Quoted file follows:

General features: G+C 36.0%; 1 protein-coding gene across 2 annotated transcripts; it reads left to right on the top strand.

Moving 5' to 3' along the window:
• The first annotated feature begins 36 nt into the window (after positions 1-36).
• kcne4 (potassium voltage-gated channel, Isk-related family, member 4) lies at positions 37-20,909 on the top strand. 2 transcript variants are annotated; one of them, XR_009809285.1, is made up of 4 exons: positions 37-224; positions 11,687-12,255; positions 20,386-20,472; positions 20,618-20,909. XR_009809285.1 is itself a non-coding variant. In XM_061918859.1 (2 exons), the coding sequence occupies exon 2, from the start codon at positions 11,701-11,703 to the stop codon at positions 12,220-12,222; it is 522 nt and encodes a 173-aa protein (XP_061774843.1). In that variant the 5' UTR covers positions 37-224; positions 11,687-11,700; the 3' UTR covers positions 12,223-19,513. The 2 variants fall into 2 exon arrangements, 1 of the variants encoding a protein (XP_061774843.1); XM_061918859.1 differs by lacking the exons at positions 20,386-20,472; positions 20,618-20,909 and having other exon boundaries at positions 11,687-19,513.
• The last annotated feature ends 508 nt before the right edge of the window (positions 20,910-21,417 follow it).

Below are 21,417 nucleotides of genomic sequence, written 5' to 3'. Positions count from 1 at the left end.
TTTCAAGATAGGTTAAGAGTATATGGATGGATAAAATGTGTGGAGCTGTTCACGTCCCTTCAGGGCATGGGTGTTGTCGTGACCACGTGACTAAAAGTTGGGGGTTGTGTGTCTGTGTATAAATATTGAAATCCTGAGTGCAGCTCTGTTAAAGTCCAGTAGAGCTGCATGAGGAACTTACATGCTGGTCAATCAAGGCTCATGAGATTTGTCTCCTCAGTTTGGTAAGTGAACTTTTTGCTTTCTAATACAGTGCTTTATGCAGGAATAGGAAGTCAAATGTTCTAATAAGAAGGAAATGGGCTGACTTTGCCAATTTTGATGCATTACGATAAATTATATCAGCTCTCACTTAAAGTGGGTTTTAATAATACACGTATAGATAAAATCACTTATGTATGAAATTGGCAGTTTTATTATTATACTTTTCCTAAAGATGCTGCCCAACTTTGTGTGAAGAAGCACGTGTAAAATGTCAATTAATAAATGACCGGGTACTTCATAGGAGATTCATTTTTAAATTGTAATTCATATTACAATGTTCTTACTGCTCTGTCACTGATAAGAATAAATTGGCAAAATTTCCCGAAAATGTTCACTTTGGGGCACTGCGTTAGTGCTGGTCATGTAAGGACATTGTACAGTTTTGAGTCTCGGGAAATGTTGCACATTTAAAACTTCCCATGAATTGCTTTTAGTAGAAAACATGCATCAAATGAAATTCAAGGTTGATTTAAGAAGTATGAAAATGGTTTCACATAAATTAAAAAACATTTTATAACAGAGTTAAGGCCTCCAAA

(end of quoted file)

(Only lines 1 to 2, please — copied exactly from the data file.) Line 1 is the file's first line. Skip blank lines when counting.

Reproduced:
General features: G+C 36.0%; 1 protein-coding gene across 2 annotated transcripts; it reads left to right on the top strand.

Moving 5' to 3' along the window: